To buy or not to buy — that’s the question facing emerging market investors.
What will save the Indian rupee? There’s an election next year so forget about the stuff that’s really needed — structural reforms to labour and tax laws, easing business regulations and scrapping inefficient subsidies. The quickest and most effective short-term option may be a dollar bond issued to the Indian diaspora overseas which could boost central bank coffers about $20 billion.
It’s difficult to find many investors who are enthusiastic about Russia these days. Yet it may be one of the few emerging markets that is relatively safe from the effects of “sudden stops” in foreign investment flows.
The course is more than 20 million square kilometers, and covers 15 percent of the world’s land surface. It’s not a new event in next month’s IAAF World Championships in Moscow but a long-term project to better integrate emerging Eurasian economies.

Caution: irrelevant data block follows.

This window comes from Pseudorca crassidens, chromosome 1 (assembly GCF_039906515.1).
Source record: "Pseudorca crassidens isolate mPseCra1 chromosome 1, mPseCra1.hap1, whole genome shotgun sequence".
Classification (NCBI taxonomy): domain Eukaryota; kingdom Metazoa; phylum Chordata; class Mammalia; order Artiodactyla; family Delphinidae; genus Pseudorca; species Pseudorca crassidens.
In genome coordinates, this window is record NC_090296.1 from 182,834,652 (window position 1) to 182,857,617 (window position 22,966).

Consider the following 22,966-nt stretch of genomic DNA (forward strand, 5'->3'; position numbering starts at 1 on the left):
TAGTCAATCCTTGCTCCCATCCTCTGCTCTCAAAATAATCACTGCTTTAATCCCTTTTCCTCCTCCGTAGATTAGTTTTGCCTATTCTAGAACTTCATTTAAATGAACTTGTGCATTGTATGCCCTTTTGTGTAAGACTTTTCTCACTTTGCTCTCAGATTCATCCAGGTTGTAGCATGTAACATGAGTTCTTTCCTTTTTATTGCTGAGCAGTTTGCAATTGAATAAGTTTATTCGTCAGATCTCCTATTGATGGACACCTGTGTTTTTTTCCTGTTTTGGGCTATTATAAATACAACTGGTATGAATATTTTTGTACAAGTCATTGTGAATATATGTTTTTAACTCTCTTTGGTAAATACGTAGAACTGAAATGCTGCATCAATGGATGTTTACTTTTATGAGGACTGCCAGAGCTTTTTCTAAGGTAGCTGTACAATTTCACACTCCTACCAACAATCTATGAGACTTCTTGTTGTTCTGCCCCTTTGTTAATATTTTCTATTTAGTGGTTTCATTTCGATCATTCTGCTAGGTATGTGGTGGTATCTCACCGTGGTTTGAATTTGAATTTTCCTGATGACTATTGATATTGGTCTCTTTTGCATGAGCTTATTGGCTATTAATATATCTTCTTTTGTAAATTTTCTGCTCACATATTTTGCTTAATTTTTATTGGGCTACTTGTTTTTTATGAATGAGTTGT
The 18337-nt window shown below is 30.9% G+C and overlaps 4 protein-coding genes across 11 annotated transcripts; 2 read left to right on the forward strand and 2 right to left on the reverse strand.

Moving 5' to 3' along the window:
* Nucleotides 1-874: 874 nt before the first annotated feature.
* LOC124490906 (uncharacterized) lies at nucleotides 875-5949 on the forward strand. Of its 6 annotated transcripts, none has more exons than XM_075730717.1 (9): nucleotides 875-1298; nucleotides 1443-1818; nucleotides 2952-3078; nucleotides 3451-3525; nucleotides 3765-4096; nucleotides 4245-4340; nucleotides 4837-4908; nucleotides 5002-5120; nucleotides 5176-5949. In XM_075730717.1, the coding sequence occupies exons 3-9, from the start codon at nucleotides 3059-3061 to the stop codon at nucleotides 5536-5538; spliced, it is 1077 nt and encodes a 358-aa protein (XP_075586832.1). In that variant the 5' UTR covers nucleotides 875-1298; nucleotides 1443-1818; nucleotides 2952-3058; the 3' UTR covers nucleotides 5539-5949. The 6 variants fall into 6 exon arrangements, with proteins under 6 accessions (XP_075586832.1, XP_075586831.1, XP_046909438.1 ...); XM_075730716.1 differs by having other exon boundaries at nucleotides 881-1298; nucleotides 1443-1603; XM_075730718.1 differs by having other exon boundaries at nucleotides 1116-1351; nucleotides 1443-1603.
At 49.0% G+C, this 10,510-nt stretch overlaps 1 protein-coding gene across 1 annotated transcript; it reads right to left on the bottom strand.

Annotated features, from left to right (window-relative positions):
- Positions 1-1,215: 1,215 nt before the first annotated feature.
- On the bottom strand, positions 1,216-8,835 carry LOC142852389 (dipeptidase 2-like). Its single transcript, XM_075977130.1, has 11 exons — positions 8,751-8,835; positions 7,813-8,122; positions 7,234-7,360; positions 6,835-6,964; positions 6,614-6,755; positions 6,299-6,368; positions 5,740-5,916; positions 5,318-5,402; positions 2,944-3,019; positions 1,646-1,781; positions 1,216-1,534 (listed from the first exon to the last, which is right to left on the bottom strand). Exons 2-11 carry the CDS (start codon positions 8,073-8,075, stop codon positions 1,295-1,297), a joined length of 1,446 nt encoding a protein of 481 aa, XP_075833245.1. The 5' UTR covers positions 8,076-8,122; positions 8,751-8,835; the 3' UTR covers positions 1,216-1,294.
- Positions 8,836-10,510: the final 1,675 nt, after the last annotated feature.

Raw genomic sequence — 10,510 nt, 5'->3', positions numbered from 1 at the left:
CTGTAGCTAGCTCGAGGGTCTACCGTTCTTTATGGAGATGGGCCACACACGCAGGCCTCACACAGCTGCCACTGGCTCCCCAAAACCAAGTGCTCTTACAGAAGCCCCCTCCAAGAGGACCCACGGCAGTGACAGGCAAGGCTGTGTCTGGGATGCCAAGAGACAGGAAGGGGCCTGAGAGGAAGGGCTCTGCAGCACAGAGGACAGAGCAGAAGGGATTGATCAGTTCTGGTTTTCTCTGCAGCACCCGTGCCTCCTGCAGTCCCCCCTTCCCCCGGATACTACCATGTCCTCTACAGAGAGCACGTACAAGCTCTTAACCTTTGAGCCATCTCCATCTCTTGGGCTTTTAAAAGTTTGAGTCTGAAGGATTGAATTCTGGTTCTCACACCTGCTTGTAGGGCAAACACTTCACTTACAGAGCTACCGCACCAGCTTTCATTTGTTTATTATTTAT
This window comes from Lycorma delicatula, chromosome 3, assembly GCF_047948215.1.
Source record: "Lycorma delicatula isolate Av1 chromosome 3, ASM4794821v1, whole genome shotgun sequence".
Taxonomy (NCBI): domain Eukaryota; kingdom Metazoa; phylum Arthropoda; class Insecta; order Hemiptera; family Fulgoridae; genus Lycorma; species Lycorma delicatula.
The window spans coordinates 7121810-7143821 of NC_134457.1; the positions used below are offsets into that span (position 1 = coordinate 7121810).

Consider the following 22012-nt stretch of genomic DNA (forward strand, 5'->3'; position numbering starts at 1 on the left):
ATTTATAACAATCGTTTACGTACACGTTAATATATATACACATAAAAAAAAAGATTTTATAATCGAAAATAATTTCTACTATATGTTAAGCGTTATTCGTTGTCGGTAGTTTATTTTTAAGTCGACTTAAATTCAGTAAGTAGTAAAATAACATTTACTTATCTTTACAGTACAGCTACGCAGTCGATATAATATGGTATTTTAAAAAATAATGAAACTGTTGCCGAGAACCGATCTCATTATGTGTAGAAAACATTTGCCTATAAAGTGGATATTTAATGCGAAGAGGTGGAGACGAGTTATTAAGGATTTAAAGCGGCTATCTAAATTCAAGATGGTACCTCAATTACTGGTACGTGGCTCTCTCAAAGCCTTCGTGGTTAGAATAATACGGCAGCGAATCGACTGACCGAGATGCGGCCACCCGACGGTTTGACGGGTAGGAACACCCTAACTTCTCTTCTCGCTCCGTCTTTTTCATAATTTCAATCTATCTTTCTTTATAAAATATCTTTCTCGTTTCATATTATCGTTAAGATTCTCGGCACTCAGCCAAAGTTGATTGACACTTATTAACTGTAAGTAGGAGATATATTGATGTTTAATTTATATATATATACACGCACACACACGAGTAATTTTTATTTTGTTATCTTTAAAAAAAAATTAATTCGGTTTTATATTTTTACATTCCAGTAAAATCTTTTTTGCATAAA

The world’s largest car market, China, with a population of 1.3 billion people and an emerging middle class, holds great potential for investors and consumers alike with annual growth rates in the auto sector expected to hold at around 23 percent to 2017, according to Alliance Bernstein Asset Managers.
For an investor in emerging equities the best strategy in recent years has been to take a contrarian stance, says John-Paul Smith at Deutsche Bank.
Speculation is growing that new central bank governor Elvira Nabiullina will cut rates to help stimulate faltering growth soon after takes up her job later this month, but the resilience of the Russian consumer may be another important factor in giving the economy a lift.